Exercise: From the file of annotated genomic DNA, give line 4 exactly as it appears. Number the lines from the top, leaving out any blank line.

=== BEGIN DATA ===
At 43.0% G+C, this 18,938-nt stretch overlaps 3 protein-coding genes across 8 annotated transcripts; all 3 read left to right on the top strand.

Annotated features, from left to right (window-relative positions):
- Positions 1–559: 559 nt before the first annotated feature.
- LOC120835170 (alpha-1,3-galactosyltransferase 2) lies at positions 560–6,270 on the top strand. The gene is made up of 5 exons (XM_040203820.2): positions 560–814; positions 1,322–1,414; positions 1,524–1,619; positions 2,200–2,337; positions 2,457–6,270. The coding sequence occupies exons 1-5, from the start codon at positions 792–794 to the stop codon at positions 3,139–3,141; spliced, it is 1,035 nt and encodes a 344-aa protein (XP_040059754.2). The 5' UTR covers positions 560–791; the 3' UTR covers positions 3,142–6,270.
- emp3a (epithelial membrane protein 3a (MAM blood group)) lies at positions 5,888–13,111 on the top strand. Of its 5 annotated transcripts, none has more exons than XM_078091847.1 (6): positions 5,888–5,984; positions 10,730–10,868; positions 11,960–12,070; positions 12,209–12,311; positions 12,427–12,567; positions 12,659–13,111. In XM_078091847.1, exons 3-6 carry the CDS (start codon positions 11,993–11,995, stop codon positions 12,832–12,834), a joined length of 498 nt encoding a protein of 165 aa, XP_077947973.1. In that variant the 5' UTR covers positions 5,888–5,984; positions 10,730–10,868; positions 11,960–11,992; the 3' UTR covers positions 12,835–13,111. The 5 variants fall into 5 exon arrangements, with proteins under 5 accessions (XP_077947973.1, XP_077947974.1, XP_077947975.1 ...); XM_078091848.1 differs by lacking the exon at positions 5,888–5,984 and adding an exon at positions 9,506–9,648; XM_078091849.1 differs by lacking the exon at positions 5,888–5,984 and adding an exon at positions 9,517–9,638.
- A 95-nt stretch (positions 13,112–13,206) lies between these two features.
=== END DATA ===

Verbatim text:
- LOC120835170 (alpha-1,3-galactosyltransferase 2) lies at positions 560–6,270 on the top strand. The gene is made up of 5 exons (XM_040203820.2): positions 560–814; positions 1,322–1,414; positions 1,524–1,619; positions 2,200–2,337; positions 2,457–6,270. The coding sequence occupies exons 1-5, from the start codon at positions 792–794 to the stop codon at positions 3,139–3,141; spliced, it is 1,035 nt and encodes a 344-aa protein (XP_040059754.2). The 5' UTR covers positions 560–791; the 3' UTR covers positions 3,142–6,270.